Marvin ou la belle education (Reinventing Marvin)
9th October 2017 6.15pm at Ciné Lumière
11th October 2017 9.00pm at Vue West End
13th October 2017 12.30pm at empire
About self-discovery in an often intolerant world, Anne Fontaine’s Marvin ou la belle education (Reinventing Marvin) presents a sensitive and perceptive study of an individual’s search for himself.
Initial shots of a man observing his reflection proposes the question, “Who am I?”. Subsequent scenes are of a boy, Marvin Bijou (translation: jewel) in school harassed with homophobic slurs, assaulted and then sodomised by older boys, with the ravenous lechery of closeted homosexuality.
Stunning displays of French countryside and rustic atmosphere lead to Marvin’s (Jules Porier) home, revealing his rough-around-the-edges family – in contrast to the boy’s ethereal, gentle demeanour. They are neglectful caretakers, rude people who behave as they have learnt to, with intolerance to other races and sexual preferences, equating homosexuality with mental illness.
Marvin finds his confidence and true calling after the benevolent new principal (Catherine Mouchet) suggests he try an acting class. Later as a young man (Finnegan Oldfield) in the Paris theatre world he finds allies, and after attending a lecture is deeply moved by the words, “If you’re black and insulted at school, your family will comfort you, but if you’re gay, you’re parents also reject you, and you’re all alone”.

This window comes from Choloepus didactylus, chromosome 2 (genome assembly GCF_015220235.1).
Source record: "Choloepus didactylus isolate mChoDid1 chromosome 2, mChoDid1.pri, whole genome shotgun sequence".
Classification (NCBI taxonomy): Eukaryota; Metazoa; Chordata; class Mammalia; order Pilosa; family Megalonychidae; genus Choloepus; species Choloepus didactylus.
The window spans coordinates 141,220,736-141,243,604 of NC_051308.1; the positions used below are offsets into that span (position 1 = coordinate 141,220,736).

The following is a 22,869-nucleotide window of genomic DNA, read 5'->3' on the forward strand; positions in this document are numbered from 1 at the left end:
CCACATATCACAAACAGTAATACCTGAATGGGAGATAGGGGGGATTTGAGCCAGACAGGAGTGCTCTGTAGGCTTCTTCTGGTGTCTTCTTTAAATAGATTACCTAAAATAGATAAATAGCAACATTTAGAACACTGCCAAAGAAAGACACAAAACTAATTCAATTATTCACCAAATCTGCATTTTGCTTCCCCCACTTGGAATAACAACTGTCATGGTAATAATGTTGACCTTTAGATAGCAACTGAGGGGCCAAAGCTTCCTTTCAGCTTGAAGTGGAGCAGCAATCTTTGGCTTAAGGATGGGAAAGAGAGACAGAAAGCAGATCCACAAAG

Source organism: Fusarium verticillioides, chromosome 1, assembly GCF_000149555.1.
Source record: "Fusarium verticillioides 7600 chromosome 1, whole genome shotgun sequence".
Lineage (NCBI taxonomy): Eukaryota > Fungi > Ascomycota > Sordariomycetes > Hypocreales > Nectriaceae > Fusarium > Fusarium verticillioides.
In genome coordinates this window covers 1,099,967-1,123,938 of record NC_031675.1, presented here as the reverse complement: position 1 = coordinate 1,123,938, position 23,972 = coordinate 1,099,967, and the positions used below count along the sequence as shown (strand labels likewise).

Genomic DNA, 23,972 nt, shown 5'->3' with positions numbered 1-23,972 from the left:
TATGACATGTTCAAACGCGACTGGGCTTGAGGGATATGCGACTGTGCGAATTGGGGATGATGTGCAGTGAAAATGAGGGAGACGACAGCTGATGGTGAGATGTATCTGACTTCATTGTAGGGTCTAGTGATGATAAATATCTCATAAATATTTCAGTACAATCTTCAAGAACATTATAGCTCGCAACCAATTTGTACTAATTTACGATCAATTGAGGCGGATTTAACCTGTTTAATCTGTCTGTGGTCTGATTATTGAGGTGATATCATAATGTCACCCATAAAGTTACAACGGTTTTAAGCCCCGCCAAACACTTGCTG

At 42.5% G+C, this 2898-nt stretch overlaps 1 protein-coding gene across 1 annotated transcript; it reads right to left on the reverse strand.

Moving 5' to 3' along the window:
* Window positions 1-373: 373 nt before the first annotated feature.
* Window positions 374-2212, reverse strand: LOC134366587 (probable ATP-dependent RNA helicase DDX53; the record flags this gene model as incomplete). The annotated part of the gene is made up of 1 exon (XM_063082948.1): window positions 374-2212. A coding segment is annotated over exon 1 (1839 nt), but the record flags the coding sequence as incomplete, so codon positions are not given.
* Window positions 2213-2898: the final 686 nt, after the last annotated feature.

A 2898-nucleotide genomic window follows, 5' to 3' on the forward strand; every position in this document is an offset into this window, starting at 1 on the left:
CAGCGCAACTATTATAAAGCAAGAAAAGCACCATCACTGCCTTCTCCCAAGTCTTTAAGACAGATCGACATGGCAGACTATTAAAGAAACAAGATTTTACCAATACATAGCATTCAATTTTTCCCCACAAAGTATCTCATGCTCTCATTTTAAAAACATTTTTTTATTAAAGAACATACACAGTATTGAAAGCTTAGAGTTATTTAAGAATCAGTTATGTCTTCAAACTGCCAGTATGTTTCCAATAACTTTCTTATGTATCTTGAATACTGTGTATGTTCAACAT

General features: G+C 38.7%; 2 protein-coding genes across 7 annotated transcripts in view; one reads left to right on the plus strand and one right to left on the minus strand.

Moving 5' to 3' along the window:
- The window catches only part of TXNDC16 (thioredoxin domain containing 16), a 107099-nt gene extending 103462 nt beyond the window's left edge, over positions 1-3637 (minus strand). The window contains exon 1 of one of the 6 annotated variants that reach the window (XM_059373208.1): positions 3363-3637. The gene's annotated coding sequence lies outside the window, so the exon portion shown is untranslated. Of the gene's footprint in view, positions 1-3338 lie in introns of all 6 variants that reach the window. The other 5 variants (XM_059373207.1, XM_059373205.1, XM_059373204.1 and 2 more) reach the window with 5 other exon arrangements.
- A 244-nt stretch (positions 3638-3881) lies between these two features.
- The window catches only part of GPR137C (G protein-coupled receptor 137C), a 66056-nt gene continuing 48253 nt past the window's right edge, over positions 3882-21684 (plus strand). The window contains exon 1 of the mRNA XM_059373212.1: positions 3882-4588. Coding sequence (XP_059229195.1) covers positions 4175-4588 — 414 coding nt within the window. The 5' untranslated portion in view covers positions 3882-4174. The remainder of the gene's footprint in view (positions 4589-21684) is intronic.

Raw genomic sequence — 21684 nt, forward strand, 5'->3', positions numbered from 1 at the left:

To his anti-bourgeois friends’ dismay, Marvin becomes involved with a wealthy older benefactor (Charles Berling), who introduces him to Isabelle Huppert – with whom he later collaborates in his own successful autobiographical play.
Far from two-dimensional, the work’s characters are fluid and evolve. Marvin’s parents, depicted at first as bigoted slobs, are humanly revealed: his mother (Catherine Salée) is hurt by his portrayal of her as a bad mother; and his father (Grégory Gadebois), who may have had a gay affair of his own, eventually expresses pride in his son.
Often inherent in French films are thoughtful philosophical conversations. But Marvin’s lover advises him not to think too much: “It’s when he thinks that the acrobat falls”. This movie tells the story at least as much through imagery as through words. With flashbacks and jumps back and forth in Marvin’s life, the picture’s structure effectively pieces together a process of discovering the true self – it is as if the viewer is watching the protagonist’s thought processes. As such Marvin ou la belle education is a beautiful, complex movie for which description is insufficient, it must be seen. Superbly conceived, created and acted, this film is a gem.
Marvin ou la belle education (Reinventing Marvin) does not have a UK release date yet.
Read more reviews and interviews from our London Film Festival 2017 coverage here.
For further information about the festival visit the official BFI website here.